Frog pairs a 32-tooth chainring with an 18-tooth sprocket on the wheel and this gearing allows for pretty decent progress on smooth, flat roads, and the ability to climb moderate hills. My daughter has to get off when the gradient ramps up to more than a gentle incline, but the combination of lightweight and bigger wheels means she’s able to keep up much better than before.
When it comes to slowing down again the Tektro v-brakes are superb – I have to ride with a decent gap between us because her bike stops nearly as fast as mine. They’re also easier to set up and maintain than the rubbish centre- or side-pull brakes that still plague the children’s bike market - rubbing on the wheel rim and providing about as much stopping power as a light headwind. It’s also much easier to convince your child to use the brakes and not their feet when the brakes are this effective.
The 47 has a proper stem that clamps around the fork steerer tube, rather than a traditional quill (the kind that is always loose and wonky) and Kenda hybrid tyres that offer the right mix of grip and low-rolling resistance. We’ve had a set of these on my son’s larger bike and they seem to last forever, so I was really pleased to see them here.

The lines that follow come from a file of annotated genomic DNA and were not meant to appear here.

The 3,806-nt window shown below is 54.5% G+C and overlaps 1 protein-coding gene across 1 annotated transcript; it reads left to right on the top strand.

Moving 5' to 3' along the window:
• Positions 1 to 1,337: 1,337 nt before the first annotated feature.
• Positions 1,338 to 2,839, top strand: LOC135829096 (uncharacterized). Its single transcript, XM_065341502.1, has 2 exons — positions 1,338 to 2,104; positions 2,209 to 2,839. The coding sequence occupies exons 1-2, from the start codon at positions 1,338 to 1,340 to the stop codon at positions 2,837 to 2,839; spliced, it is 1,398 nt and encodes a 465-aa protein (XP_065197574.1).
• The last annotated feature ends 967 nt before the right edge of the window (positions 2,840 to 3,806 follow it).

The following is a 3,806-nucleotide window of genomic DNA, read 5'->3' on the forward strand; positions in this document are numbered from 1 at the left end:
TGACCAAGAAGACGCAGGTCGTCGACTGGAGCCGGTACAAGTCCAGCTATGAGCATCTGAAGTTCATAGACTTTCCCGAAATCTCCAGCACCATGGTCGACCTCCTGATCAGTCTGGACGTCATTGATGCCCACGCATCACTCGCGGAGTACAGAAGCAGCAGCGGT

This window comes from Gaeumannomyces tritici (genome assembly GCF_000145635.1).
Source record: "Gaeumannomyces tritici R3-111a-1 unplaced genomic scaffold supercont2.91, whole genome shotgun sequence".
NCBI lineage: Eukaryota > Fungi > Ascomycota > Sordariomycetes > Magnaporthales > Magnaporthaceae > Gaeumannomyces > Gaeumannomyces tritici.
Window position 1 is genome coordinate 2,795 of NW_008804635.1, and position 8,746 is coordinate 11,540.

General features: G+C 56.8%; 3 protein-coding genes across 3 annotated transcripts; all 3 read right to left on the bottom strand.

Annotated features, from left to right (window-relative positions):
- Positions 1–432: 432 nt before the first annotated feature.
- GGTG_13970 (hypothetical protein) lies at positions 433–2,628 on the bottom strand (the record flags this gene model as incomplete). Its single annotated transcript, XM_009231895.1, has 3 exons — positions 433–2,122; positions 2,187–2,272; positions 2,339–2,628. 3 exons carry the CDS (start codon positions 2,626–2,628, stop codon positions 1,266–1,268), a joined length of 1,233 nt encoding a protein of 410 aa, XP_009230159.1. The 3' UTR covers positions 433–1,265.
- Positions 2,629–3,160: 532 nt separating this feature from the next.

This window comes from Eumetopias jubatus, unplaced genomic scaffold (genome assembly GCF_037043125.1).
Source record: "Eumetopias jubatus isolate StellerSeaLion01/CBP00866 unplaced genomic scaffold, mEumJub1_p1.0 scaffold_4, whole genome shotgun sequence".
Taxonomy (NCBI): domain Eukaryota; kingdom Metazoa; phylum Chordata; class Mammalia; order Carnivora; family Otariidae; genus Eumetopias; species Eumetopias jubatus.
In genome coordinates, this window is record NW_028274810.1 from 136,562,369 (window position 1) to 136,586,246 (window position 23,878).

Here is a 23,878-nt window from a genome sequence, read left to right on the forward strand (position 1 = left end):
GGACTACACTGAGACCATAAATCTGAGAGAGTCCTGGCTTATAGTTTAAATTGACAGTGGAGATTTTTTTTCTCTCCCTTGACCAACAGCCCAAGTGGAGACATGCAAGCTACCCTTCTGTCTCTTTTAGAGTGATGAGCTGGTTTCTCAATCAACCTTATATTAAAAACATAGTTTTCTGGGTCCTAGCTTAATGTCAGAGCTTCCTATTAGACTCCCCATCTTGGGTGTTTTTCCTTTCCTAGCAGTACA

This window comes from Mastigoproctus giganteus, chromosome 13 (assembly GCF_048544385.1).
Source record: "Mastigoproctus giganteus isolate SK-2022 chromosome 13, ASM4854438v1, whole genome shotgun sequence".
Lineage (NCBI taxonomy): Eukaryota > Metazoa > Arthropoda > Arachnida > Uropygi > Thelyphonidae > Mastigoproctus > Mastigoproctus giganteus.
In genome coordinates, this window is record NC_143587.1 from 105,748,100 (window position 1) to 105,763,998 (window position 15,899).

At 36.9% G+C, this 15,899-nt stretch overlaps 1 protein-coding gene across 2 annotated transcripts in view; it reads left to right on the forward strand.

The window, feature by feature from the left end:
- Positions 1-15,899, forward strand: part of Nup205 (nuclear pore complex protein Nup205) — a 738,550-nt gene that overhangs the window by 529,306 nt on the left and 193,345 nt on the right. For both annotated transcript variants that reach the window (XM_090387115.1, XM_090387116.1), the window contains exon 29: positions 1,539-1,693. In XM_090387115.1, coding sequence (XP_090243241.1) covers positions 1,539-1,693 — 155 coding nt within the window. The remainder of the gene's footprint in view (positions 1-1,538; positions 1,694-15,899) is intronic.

Aiding handling is a pair of child-sized, slim grips on the bar, with lock-on collars to stop them moving around if water gets under the rubber. A steering stop in the headtube restricts how far round the bars can turn too, stopping them from spearing into the rider in the event of a crash and also protecting the frame from the brake assembly.
The Frog 47 is expensive in isolation and compared to rivals – which are surprisingly sparse, only the Raleigh Pop or Squish 18 come close in terms of spec and even then, both fall a bit short.
It’s not a case of paying more for the same thing though, the Frog is tangibly lighter and features better components, plus should hold its value well too. We’re not making any promises here, of course, check eBay or the various Frog resale groups on Facebook for yourself before making a decision.
We’ve found it to be absolutely rock solid so far, with no signs of fatigue or wear despite several long and demanding rides (we did 13 miles the other day). In fact, the only issue we had was getting stones stuck under the rear guard on a particularly muddy ride.